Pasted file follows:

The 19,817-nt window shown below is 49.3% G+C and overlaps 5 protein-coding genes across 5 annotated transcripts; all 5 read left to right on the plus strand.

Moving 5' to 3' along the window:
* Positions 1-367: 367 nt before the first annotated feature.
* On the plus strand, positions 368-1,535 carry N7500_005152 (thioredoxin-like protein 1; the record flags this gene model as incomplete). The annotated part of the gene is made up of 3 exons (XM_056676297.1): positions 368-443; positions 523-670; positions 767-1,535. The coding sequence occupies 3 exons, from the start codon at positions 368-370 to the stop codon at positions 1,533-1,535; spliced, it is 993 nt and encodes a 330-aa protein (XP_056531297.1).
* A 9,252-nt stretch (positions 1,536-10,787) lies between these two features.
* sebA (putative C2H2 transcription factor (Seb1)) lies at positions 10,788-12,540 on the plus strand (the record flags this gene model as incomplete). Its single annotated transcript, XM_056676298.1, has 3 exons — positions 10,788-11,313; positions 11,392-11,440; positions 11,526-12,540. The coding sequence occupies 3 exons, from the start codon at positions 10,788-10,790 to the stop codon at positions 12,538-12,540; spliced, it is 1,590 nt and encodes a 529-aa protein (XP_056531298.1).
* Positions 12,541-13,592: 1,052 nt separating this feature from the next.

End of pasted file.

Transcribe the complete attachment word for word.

The 19,817-nt window shown below is 49.3% G+C and overlaps 5 protein-coding genes across 5 annotated transcripts; all 5 read left to right on the plus strand.

Moving 5' to 3' along the window:
* Positions 1-367: 367 nt before the first annotated feature.
* On the plus strand, positions 368-1,535 carry N7500_005152 (thioredoxin-like protein 1; the record flags this gene model as incomplete). The annotated part of the gene is made up of 3 exons (XM_056676297.1): positions 368-443; positions 523-670; positions 767-1,535. The coding sequence occupies 3 exons, from the start codon at positions 368-370 to the stop codon at positions 1,533-1,535; spliced, it is 993 nt and encodes a 330-aa protein (XP_056531297.1).
* A 9,252-nt stretch (positions 1,536-10,787) lies between these two features.
* sebA (putative C2H2 transcription factor (Seb1)) lies at positions 10,788-12,540 on the plus strand (the record flags this gene model as incomplete). Its single annotated transcript, XM_056676298.1, has 3 exons — positions 10,788-11,313; positions 11,392-11,440; positions 11,526-12,540. The coding sequence occupies 3 exons, from the start codon at positions 10,788-10,790 to the stop codon at positions 12,538-12,540; spliced, it is 1,590 nt and encodes a 529-aa protein (XP_056531298.1).
* Positions 12,541-13,592: 1,052 nt separating this feature from the next.